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Philippines borrows P145.9 billion in new US dollar bond sale

Ian Nicolas Cigaral - Philstar.com
Philippines borrows P145.9 billion in new US dollar bond sale
The dual-tranche offer was met with robust investor demand, the Treasury said, allowing the government to borrow money at much cheaper costs.
STAR / File

MANILA, Philippines — The Philippines raised around P145.9 billion in new debt during its third fund raising activity offshore this year, as the Duterte administration continues to search for more cash to fund ballooning pandemic expenses.

In a statement on Tuesday, the Bureau of the Treasury announced it sold $3 billion worth of benchmark-sized, US-dollar denominated global bonds maturing in 10.5 and 25 years. The transaction is expected to settle on July 6.

The dual-tranche offer was met with robust investor demand, the Treasury said, allowing the government to borrow money at much cheaper costs. Interest charged for the bonds, as measured by the coupon rate, stood at 1.95% for the 10.5-year securities while the 25-year bonds fetched a higher rate of 3.20%.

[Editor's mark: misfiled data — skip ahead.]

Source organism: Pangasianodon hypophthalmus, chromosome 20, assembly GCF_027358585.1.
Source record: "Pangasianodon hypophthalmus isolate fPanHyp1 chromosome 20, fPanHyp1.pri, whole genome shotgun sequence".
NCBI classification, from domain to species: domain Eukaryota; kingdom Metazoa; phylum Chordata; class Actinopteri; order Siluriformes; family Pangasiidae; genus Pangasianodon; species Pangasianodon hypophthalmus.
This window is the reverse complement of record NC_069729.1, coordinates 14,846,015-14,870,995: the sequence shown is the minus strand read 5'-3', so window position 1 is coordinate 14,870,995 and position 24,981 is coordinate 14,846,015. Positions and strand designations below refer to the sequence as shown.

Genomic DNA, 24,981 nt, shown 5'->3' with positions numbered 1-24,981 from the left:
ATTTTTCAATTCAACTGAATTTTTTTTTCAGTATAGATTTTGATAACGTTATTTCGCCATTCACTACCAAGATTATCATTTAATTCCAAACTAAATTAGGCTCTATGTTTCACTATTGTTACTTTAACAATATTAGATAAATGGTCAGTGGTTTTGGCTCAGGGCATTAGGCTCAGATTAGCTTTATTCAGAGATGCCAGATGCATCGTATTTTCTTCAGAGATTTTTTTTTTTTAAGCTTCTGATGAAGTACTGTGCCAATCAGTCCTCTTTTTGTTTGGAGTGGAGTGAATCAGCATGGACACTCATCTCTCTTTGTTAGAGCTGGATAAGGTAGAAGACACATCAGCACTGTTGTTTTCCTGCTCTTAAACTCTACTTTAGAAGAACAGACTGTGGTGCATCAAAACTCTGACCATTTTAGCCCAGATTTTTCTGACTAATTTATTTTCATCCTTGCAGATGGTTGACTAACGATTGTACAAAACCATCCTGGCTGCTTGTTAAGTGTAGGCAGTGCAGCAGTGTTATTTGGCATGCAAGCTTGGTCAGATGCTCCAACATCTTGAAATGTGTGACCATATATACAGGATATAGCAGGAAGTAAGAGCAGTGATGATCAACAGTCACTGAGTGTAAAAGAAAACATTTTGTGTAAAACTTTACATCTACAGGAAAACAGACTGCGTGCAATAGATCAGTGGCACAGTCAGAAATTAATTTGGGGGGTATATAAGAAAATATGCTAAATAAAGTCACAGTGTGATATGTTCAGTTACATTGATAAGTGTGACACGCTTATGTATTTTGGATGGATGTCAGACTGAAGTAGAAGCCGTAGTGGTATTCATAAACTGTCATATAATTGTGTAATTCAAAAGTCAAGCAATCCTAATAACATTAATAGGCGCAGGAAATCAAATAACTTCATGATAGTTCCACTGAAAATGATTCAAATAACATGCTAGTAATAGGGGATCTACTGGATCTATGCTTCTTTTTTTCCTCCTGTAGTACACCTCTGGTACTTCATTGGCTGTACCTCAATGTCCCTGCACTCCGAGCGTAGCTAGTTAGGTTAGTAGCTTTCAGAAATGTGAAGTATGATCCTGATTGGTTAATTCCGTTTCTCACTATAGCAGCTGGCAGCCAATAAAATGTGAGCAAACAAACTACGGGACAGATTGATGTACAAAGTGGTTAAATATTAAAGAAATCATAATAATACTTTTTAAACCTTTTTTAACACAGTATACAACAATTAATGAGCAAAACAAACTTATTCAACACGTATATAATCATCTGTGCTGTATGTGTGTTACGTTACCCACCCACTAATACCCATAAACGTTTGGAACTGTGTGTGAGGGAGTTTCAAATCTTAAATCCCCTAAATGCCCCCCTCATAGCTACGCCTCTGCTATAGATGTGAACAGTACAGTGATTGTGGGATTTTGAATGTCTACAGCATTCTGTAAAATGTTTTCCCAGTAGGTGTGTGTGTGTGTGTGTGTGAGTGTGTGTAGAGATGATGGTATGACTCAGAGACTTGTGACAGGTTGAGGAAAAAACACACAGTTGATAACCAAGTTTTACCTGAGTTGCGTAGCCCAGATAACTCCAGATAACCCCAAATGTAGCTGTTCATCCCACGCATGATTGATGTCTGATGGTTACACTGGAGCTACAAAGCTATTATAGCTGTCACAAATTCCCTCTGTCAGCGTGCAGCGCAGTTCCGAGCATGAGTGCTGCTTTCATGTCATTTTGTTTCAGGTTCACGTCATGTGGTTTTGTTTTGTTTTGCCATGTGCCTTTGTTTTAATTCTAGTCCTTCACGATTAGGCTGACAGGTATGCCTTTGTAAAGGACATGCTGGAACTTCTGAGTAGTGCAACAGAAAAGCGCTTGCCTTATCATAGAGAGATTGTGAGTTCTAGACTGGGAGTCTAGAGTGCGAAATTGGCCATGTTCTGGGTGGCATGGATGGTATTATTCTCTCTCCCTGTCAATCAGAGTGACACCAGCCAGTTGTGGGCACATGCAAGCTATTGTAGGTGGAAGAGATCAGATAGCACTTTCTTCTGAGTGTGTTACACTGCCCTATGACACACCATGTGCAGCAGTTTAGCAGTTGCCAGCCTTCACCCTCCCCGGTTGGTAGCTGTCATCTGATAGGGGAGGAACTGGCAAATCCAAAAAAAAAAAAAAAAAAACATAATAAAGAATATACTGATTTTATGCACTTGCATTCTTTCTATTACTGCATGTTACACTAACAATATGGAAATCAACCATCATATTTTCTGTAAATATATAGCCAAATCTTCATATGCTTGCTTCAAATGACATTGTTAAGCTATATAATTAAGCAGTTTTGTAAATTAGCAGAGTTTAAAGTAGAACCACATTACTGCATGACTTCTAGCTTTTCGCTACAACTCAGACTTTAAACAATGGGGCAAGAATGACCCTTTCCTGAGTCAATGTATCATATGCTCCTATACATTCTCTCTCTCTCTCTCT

Specifically, there was “heavy bias” towards the 25-year debt papers, which National Treasurer Rosalia de Leon took as an indication of investors’ confidence on the economy’s ability to recover from the pandemic.

Finance Secretary Carlos Dominguez III, who earlier revealed plans to return to the US bond market “before rates skyrocket”, agreed with De Leon’s assessment. “It shows that investors appreciate the Duterte administration’s heightened efforts to revive the economy back to pre-pandemic levels while maintaining fiscal responsibility,” Dominguez was quoted as saying by the Treasury.

The latest bond sale came over two months after the government raised around P122 billion (€2.1 billion) during its largest euro bond sale in April. Prior to that, the Duterte administration sold ¥55 billion (P24.2 billion) worth of Japanese yen-denominated “Samurai” bonds in March.

Proceeds from the fresh issuance will be used for “budgetary support” for various state programs, including those meant to help the country get out of the coronavirus hole. Finance department data showed the national government has incurred $12.3 billion in foreign obligations as of April 8 to fund a costly pandemic response, and the latest bond sale would only add to that debt pile.

Borrowings would grow as the budget deficit, as a share of the economy, is seen to widen to a record 9.4% this year as the government ramps up spending on big-ticket infrastructure projects and procurement of vaccines. To plug the fiscal gap, the government wants to borrow P3.02 trillion from local and foreign sources this year.

“The Republic’s success in international debt markets underscores the attractiveness of the Republic’s credit profile to the investor community, and the market’s confidence in its economic fundamentals going forward,” Finance Undersecretary Mark Dennis Joven said.

$1 = P48.645

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PHILIPPINE DEBT

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